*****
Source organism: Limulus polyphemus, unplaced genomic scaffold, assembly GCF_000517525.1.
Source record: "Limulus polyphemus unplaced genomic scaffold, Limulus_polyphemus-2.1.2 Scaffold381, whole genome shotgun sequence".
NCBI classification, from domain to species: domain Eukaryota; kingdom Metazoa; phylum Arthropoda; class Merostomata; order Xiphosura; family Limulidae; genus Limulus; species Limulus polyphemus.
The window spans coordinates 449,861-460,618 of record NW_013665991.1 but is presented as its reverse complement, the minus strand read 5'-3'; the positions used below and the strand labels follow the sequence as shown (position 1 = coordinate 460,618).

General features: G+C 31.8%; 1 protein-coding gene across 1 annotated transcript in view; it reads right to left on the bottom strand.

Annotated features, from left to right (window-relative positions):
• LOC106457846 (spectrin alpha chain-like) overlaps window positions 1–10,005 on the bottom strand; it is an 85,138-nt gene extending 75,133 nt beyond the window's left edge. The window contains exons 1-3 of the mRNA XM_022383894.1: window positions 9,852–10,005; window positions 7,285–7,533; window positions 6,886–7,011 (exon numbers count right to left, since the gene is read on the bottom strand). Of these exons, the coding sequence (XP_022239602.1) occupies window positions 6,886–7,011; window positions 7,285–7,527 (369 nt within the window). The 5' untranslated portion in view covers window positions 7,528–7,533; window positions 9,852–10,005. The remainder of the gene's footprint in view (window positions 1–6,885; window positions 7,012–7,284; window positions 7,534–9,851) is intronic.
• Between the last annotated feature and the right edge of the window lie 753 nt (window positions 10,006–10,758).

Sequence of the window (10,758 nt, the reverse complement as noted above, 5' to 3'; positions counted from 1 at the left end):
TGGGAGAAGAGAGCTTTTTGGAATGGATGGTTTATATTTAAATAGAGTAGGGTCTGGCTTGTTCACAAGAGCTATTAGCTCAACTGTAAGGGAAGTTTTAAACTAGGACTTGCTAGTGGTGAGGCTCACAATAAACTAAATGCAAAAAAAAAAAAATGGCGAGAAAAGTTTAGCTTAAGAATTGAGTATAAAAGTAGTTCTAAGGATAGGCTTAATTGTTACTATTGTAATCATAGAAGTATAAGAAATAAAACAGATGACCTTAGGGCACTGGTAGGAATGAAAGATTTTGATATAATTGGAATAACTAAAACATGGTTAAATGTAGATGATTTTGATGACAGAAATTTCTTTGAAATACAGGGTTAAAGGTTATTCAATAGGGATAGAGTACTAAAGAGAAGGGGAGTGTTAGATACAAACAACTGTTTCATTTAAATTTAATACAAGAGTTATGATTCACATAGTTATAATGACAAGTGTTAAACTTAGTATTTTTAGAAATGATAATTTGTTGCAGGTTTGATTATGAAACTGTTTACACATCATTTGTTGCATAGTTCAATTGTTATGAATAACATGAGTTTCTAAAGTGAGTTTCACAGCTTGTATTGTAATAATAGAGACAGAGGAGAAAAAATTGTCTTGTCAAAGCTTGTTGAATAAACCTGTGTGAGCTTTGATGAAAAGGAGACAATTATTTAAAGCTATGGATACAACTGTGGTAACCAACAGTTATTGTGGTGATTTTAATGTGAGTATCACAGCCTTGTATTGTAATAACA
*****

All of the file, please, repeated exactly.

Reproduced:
Source organism: Limulus polyphemus, unplaced genomic scaffold, assembly GCF_000517525.1.
Source record: "Limulus polyphemus unplaced genomic scaffold, Limulus_polyphemus-2.1.2 Scaffold381, whole genome shotgun sequence".
NCBI classification, from domain to species: domain Eukaryota; kingdom Metazoa; phylum Arthropoda; class Merostomata; order Xiphosura; family Limulidae; genus Limulus; species Limulus polyphemus.
The window spans coordinates 449,861-460,618 of record NW_013665991.1 but is presented as its reverse complement, the minus strand read 5'-3'; the positions used below and the strand labels follow the sequence as shown (position 1 = coordinate 460,618).

General features: G+C 31.8%; 1 protein-coding gene across 1 annotated transcript in view; it reads right to left on the bottom strand.

Annotated features, from left to right (window-relative positions):
• LOC106457846 (spectrin alpha chain-like) overlaps window positions 1–10,005 on the bottom strand; it is an 85,138-nt gene extending 75,133 nt beyond the window's left edge. The window contains exons 1-3 of the mRNA XM_022383894.1: window positions 9,852–10,005; window positions 7,285–7,533; window positions 6,886–7,011 (exon numbers count right to left, since the gene is read on the bottom strand). Of these exons, the coding sequence (XP_022239602.1) occupies window positions 6,886–7,011; window positions 7,285–7,527 (369 nt within the window). The 5' untranslated portion in view covers window positions 7,528–7,533; window positions 9,852–10,005. The remainder of the gene's footprint in view (window positions 1–6,885; window positions 7,012–7,284; window positions 7,534–9,851) is intronic.
• Between the last annotated feature and the right edge of the window lie 753 nt (window positions 10,006–10,758).

Sequence of the window (10,758 nt, the reverse complement as noted above, 5' to 3'; positions counted from 1 at the left end):
TGGGAGAAGAGAGCTTTTTGGAATGGATGGTTTATATTTAAATAGAGTAGGGTCTGGCTTGTTCACAAGAGCTATTAGCTCAACTGTAAGGGAAGTTTTAAACTAGGACTTGCTAGTGGTGAGGCTCACAATAAACTAAATGCAAAAAAAAAAAAATGGCGAGAAAAGTTTAGCTTAAGAATTGAGTATAAAAGTAGTTCTAAGGATAGGCTTAATTGTTACTATTGTAATCATAGAAGTATAAGAAATAAAACAGATGACCTTAGGGCACTGGTAGGAATGAAAGATTTTGATATAATTGGAATAACTAAAACATGGTTAAATGTAGATGATTTTGATGACAGAAATTTCTTTGAAATACAGGGTTAAAGGTTATTCAATAGGGATAGAGTACTAAAGAGAAGGGGAGTGTTAGATACAAACAACTGTTTCATTTAAATTTAATACAAGAGTTATGATTCACATAGTTATAATGACAAGTGTTAAACTTAGTATTTTTAGAAATGATAATTTGTTGCAGGTTTGATTATGAAACTGTTTACACATCATTTGTTGCATAGTTCAATTGTTATGAATAACATGAGTTTCTAAAGTGAGTTTCACAGCTTGTATTGTAATAATAGAGACAGAGGAGAAAAAATTGTCTTGTCAAAGCTTGTTGAATAAACCTGTGTGAGCTTTGATGAAAAGGAGACAATTATTTAAAGCTATGGATACAACTGTGGTAACCAACAGTTATTGTGGTGATTTTAATGTGAGTATCACAGCCTTGTATTGTAATAACA